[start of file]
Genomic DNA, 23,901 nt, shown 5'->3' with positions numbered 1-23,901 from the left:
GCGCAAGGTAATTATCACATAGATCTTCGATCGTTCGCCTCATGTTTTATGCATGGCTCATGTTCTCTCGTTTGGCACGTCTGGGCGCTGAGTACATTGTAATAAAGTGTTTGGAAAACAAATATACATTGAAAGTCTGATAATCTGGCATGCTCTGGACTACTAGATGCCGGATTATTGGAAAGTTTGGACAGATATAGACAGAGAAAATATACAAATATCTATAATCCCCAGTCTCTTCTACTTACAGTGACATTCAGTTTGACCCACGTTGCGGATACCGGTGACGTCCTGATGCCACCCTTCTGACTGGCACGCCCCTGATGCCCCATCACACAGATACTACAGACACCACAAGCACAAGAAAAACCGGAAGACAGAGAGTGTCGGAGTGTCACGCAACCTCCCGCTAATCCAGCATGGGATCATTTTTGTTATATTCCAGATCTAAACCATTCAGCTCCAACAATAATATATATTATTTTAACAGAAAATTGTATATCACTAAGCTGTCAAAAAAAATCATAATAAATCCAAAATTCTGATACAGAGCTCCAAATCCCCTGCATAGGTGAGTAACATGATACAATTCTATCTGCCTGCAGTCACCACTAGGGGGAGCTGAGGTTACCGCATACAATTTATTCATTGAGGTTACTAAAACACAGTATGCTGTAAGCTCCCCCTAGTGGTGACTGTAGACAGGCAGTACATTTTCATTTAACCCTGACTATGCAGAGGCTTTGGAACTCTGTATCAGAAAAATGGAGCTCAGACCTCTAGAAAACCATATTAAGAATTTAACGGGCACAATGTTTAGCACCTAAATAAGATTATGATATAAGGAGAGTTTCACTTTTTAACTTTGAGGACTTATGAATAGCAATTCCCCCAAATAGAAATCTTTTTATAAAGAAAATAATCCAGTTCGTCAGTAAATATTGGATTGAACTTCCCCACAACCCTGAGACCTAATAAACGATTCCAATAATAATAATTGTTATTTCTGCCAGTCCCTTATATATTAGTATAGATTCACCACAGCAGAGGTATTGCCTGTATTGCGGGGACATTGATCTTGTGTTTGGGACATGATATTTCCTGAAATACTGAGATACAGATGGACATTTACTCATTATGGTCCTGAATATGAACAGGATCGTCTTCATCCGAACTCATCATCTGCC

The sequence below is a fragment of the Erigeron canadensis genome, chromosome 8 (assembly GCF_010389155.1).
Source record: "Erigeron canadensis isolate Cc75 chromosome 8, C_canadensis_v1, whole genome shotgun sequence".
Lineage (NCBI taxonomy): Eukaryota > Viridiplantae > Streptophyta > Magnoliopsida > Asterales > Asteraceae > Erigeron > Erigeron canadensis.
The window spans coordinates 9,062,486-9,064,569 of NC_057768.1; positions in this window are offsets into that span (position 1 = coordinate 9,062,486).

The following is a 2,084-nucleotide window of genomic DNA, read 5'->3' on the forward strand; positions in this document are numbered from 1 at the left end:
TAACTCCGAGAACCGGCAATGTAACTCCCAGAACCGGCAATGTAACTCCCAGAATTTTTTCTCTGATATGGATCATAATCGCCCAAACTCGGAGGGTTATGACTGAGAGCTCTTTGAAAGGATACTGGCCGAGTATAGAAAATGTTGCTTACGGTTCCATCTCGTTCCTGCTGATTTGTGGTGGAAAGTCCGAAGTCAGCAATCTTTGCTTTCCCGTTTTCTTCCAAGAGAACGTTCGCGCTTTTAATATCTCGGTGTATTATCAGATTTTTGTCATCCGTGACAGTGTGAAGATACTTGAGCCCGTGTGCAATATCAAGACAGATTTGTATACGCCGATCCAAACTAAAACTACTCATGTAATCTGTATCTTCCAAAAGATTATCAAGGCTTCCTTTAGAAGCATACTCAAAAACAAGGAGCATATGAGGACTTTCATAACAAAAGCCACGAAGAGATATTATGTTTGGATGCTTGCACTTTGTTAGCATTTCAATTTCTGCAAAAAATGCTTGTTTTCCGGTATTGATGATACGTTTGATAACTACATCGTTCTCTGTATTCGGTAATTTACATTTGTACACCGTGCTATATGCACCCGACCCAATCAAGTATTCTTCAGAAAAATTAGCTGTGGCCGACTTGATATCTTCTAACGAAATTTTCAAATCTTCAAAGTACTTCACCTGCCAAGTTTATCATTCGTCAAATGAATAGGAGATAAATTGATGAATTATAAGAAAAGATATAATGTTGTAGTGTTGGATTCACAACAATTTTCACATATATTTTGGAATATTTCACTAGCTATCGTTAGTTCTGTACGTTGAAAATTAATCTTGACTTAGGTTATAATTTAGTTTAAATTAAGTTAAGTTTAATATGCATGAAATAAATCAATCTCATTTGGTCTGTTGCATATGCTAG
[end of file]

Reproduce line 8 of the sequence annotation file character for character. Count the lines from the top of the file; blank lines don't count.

TAACTCCGAGAACCGGCAATGTAACTCCCAGAACCGGCAATGTAACTCCCAGAATTTTTTCTCTGATATGGATCATAATCGCCCAAACTCGGAGGGTTATGACTGAGAGCTCTTTGAAAGGATACTGGCCGAGTATAGAAAATGTTGCTTACGGTTCCATCTCGTTCCTGCTGATTTGTGGTGGAAAGTCCGAAGTCAGCAATCTTTGCTTTCCCGTTTTCTTCCAAGAGAACGTTCGCGCTTTTAATATCTCGGTGTATTATCAGATTTTTGTCATCCGTGACAGTGTGAAGATACTTGAGCCCGTGTGCAATATCAAGACAGATTTGTATACGCCGATCCAAACTAAAACTACTCATGTAATCTGTATCTTCCAAAAGATTATCAAGGCTTCCTTTAGAAGCATACTCAAAAACAAGGAGCATATGAGGACTTTCATAACAAAAGCCACGAAGAGATATTATGTTTGGATGCTTGCACTTTGTTAGCATTTCAATTTCTGCAAAAAATGCTTGTTTTCCGGTATTGATGATACGTTTGATAACTACATCGTTCTCTGTATTCGGTAATTTACATTTGTACACCGTGCTATATGCACCCGACCCAATCAAGTATTCTTCAGAAAAATTAGCTGTGGCCGACTTGATATCTTCTAACGAAATTTTCAAATCTTCAAAGTACTTCACCTGCCAAGTTTATCATTCGTCAAATGAATAGGAGATAAATTGATGAATTATAAGAAAAGATATAATGTTGTAGTGTTGGATTCACAACAATTTTCACATATATTTTGGAATATTTCACTAGCTATCGTTAGTTCTGTACGTTGAAAATTAATCTTGACTTAGGTTATAATTTAGTTTAAATTAAGTTAAGTTTAATATGCATGAAATAAATCAATCTCATTTGGTCTGTTGCATATGCTAG